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Luxury and Fashion Our global industry experts explore the key trends shaping consumer preferences that drive fashion and luxury, using timely insights to stay one step ahead of the latest innovations and business strategies.

Personal Accessories 2018 Edition: Key Research Highlights

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Euromonitor International is pleased to announce that the Personal Accessories 2018 edition is now live and available to access on Passport. The updated research provides the latest insights into how the industry is performing, and identifies key prospects through to 2022, offering unparalleled insight into the key trends and dynamics impacting the industry.


  1. Affordable luxury filling the gap
  2. “Athleisure” beyond clothing
  3. Brands expand into new territories
  4. Distribution remains largely physical

Affordable luxury filling the gap

Right in between the luxury and the mass market space, a new, more affordable, yet still aspirational segment, is thriving. Targeting fashion-driven, yet not affluent enough consumers, an increasing number of players and brand extensions are moving into this in-between space. After years of austerity, an increasing number of consumers are gradually treating themselves with more upmarket products, albeit far from those within the higher end of the spectrum. With this post-recession mind-set in place, consumers are favouring the likes of Tory Burch or Kate Spade within handbags, both brands outpacing overall market performance. Within jewellery, an increasing number of players have launched “bridge jewellery” collections, mixing semi-precious gemstones and metals at a price point in between fine and costume jewellery. In fine jewellery, first-mover Pandora has taken the lion’s share in reaping the rewards from affordable luxury demand, which suggests that there is space yet for players other than the likes of Thomas Sabo to fill. Some players are increasingly offering precious metals at affordable prices by creating new alloys, such as Tiffany and Co’s Rubedo rose-gold jewellery. This in-between positioning is helping mid-range brands to drive higher turnover on the back of higher unit prices, and more premium brands to cater to a wider range of consumers without compromising on brand equity.

“Athleisure” beyond clothing

Despite signs of “athleisure” fatigue in some markets, the trend is also having an important impact on personal accessories. The more casual and sport-inspired dress code keeps driving appetite for sport brands and sport-inspired bags, backpacks and even watches. adidas posted 9% growth within bags and luggage in 2016, nearly three times more than the category average. Personal accessories specialist retailers such as Accessorize now have dedicated lines for sporty accessories as part of its activewear line featuring items such as washbags, or water bottles. “Athleisure” has even managed to penetrate the more formal and traditional world of watches. As seen in the latest Baselworld edition, “atheleisure time” as a concept is gaining traction, with an increasing number of players moving into activewear territory tapping into consumer demand for more casual and sport-inspired timepieces.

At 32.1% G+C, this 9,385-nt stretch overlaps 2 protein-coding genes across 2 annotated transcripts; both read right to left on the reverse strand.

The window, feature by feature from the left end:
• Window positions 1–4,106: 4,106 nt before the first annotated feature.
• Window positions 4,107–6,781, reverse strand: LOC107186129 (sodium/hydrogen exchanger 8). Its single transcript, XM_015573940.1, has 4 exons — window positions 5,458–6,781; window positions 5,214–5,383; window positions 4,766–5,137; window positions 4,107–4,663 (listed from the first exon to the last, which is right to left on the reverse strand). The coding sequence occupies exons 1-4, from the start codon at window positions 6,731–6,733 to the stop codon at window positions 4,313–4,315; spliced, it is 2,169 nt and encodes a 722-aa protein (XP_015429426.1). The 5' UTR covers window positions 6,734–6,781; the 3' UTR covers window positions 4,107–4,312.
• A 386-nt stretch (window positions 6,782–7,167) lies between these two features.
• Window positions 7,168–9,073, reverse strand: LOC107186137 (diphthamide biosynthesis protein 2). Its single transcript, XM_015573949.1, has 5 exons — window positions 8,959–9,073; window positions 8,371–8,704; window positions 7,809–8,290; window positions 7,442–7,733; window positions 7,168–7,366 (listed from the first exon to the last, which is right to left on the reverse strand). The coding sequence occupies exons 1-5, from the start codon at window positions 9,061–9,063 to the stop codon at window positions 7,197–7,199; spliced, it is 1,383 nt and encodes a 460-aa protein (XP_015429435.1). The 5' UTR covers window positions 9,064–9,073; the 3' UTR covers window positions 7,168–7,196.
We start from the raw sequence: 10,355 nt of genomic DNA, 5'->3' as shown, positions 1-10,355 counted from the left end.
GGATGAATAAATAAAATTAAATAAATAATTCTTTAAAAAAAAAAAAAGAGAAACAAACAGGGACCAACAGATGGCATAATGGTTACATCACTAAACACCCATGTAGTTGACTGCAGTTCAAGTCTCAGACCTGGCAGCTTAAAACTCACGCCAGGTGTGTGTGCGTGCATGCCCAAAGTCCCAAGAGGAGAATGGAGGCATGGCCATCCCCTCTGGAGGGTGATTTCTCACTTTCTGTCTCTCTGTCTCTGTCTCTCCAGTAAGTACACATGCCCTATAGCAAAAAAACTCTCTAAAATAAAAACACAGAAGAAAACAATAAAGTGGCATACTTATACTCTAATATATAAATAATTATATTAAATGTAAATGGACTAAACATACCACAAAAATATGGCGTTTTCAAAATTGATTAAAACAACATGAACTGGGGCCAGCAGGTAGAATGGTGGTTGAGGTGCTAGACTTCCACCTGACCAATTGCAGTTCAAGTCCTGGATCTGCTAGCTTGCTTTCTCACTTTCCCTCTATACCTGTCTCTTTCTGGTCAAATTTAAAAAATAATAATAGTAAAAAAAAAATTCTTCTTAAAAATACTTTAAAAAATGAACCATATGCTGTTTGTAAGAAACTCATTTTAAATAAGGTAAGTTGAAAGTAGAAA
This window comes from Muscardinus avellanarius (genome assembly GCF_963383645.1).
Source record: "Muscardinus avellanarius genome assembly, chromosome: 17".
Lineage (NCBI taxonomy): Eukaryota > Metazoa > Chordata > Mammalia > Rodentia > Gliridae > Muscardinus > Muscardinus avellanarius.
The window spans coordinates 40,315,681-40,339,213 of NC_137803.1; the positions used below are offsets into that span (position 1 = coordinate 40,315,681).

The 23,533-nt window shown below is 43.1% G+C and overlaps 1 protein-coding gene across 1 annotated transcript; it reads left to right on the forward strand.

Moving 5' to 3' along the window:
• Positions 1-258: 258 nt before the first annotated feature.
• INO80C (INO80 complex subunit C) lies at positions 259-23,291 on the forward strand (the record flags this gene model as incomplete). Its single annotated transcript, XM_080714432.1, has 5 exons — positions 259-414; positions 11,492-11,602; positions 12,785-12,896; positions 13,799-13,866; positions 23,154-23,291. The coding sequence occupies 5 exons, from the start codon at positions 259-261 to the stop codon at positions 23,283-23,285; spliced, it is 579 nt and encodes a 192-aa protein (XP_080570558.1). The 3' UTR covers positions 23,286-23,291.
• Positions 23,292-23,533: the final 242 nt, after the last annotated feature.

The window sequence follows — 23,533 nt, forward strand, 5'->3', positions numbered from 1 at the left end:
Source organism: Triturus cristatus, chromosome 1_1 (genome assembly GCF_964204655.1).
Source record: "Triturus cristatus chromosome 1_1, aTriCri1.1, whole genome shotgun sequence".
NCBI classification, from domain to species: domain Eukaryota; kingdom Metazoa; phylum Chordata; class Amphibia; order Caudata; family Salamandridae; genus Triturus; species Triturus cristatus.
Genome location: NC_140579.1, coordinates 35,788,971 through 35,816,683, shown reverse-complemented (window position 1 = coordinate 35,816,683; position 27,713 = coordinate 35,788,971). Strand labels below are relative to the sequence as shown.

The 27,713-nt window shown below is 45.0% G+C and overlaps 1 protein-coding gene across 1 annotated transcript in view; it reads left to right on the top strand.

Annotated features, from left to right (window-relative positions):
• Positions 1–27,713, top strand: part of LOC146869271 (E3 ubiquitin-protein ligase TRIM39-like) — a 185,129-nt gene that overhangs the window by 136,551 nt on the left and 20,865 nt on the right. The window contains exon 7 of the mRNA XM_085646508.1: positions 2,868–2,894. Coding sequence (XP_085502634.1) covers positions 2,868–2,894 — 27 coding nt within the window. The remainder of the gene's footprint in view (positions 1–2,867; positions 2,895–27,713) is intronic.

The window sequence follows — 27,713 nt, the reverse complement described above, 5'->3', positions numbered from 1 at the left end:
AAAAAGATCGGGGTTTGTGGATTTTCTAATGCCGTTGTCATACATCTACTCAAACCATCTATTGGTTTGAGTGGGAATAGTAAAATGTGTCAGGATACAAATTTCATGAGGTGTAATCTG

Brands expand into new territories

In an attempt to drive both extra revenue and increase brand awareness, apparel and accessories players are widening their product portfolios way beyond adjacent categories. The trend is happening both from clothing manufacturers increasingly keen to add new accessories lines, and by well-established personal accessories specialists moving beyond their core product offering. In a rather fragmented competitive landscape, with the combined share of ten top brands accounting for less than 10% of global value sales, the strategy is bold. Examples include Footwear label To Boot New York which recently launched a small leather goods and backpack collection, with prices ranges between US$150 and US$695. Taking the opposite direction, US leather goods brand Mansur Gavriel recently announced the launch of a ready-to-wear collection after been awarded Accessories Designer of the Year at the 2016 CFDA Awards. Even stationery brands like Montblanc, Smythson or Moleskine have been active in this regard in recent years, expanding into small leather goods as they continue their journey to become lifestyle brands.

Distribution remains largely physical

Despite its strong fashion nature, distribution of personal accessories follows a unique path. The high unit price of some of many products (fine jewellery or premium watches, for example) still acts as an obstacle for digital sales, which have yet to reach the levels of closely-related industries. As such, digital sales of personal accessories reached 8% of global value sales, half of apparel and footwear levels. Internet retailing once again posted double-digit growth, accounting for over US$42 billion sales globally. However, physical retailers have been very active in expanding shop floor space dedicated to accessories in an attempt to draw consumers and remain relevant. Selfridges, the iconic UK department store, is in the process of unveiling the biggest handbag hall in the world. When completed in 2018, the 60,000 sq ft space dedicated to handbags, purses, scarves and sunglasses will host concessions from 10 brands, and will rival in size the pitch of Wembley stadium.

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